“There’s like five, six, seven other things that this guy can do, at such an elite level, that the shooting kind of gets overstated,” Hurley said. “He should be one of the best perimeter defenders in the country. And he should be a playmaker at the defensive end, getting in passing lanes, big-time blocks, transition game. Offensivel­y, when this guy gets in the open court, you can’t load the paint against him. Offensive rebounder, elite-level stuff as a guy who can drive the ball, get downhill, see the floor and finish big at the rim. There’s so many things this guy can do, if he just sticks to the script on how he needs to play. Catch-and-shoot, rhythm 3’s, and stick to the script of these other things that he can do elite-level.”

Jackson appeared to have better form and a better touch in practice on Tuesday. His teammates have taken notice.

“He’s making shots,” Sanogo said. “If you don’t close out on him, he’s going to make shots.”

Making 3-point shots is a big theme for Hurley heading into the season. He wants — needs — his fourmen (Whaley, Johnson, Akok Akok, Richie

Springs) to hit 3’s and stretch defenses out.

Whaley has already shown the capacity to improve as a shooter. The 6-9, fifth-year senior didn’t even attempt a 3-pointer his first three seasons at UConn. Last year, upon urging from Hurley to stretch out his range, Whaley went 8-for-23 for a respectabl­e 34.8 percent rate.

How did he do it?

“Just repetition, coming in and putting a lot of shots up and continuing that,” Whaley said. “That’s what it takes to get better, just keep working on it. That’s what I’ve been trying to do every day, put as many shots up as I can and stick to it. That’s gonna help us, and it’s gonna help me.”

Whaley knows he needs to keep improving. As does Akok, a career 27 percent 3-point shooter who’s 18 months removed from Achilles tendon surgery.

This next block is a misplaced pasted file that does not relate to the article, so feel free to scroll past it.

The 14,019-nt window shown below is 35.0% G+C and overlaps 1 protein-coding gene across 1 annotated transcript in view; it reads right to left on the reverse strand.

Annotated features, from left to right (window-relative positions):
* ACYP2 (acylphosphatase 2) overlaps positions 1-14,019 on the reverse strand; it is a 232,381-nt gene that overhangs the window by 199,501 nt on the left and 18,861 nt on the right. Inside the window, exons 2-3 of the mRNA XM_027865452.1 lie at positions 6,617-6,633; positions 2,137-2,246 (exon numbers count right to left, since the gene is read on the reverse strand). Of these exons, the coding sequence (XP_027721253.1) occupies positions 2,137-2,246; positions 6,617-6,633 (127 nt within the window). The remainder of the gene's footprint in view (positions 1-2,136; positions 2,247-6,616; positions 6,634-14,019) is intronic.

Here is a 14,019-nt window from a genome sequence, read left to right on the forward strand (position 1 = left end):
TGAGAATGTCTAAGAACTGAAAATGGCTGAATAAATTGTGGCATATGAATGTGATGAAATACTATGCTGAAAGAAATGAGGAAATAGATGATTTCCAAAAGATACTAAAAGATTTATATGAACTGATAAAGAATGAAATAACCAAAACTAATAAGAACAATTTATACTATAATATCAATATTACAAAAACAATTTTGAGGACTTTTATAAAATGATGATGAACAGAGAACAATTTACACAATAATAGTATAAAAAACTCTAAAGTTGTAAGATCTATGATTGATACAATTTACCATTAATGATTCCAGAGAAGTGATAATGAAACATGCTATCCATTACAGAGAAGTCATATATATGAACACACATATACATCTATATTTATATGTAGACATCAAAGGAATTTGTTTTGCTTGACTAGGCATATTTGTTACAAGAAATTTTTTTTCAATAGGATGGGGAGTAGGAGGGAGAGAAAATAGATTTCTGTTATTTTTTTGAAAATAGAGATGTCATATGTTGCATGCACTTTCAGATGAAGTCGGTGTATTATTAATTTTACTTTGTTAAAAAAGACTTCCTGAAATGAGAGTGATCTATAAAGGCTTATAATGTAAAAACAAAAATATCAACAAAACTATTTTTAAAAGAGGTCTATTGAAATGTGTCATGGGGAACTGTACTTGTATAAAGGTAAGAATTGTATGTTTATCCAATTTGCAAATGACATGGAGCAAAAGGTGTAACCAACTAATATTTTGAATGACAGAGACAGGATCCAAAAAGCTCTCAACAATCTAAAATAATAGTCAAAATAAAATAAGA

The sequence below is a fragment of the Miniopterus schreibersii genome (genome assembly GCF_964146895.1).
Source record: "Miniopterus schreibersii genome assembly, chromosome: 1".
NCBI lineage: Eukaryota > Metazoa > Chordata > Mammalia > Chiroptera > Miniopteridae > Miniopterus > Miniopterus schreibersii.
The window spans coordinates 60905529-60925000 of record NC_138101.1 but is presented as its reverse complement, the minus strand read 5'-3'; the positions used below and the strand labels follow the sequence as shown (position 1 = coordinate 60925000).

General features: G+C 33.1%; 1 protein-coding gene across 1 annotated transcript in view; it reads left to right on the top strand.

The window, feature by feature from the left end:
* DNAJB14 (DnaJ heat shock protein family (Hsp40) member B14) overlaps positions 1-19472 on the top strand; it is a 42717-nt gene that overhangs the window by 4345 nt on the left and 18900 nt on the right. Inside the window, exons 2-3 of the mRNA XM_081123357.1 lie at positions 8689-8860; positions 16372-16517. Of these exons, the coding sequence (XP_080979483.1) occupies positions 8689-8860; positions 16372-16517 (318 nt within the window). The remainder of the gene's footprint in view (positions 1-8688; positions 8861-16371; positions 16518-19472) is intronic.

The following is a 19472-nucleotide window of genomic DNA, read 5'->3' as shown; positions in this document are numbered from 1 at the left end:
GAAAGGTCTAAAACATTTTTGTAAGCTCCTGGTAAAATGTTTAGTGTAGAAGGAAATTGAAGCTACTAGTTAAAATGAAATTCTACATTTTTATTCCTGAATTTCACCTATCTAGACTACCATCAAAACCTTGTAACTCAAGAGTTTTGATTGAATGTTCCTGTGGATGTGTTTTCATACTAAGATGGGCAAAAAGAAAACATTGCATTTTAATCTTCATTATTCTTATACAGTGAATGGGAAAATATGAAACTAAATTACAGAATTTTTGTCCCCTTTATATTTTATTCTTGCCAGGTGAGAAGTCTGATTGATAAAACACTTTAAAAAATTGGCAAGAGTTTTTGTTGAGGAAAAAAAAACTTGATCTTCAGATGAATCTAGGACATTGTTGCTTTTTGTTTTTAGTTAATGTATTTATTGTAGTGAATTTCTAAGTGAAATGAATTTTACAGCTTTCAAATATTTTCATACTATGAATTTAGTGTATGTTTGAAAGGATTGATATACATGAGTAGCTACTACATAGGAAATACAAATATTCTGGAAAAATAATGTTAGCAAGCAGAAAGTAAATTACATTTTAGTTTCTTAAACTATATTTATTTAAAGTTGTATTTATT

Cole needs to be a better distributo­r and, after drawing Hurley’s ire in Tuesday’s practice, a better leader. Jalen Gaffney, a junior, needs to be more assertive and utilize his athleticis­m or risk being relegated behind younger players on the depth chart. Tyler Polley, once the program’s best 3-point shooter, needs to improve upon last year’s 35.5 rate, rebound better and not disappear for stretches of games.

Tyrese Martin, the team’s best rebounder, needs to finish around the rim better. A lot better. Richie Springs, who’s seen a mere 13 minutes of action over his first two years in the program, needs to do whatever he can to finally see the floor.

Oh, and as for those freshmen again?

“These guys are lost defensivel­y,” said Hurley, “and a lot of the toughness things, they’ve got to get better at in order for us to play them as much as they want to play.”

And that includes the “wall potential” duo of Johnson and Hawkins.

So much talent, so much potential ... yet still so much room for improvemen­t. That’s what the past four months were about, and what the next month will be about, as well.

“These next three, four weeks of practice, into the closed scrimmages, are going to determine roles to start the year,” Hurley said. “And those may even evolve, based on young guys coming along and what have you.”

 ?? Paul Doyle / Hearst Connecticu­t Media ?? UConn men’s basketball coach Dan Hurley meets with his team during the Huskies’ first practice on Tuesday in Storrs.
Paul Doyle / Hearst Connecticu­t Media UConn men’s basketball coach Dan Hurley meets with his team during the Huskies’ first practice on Tuesday in Storrs.

Newspapers in English

Newspapers from United States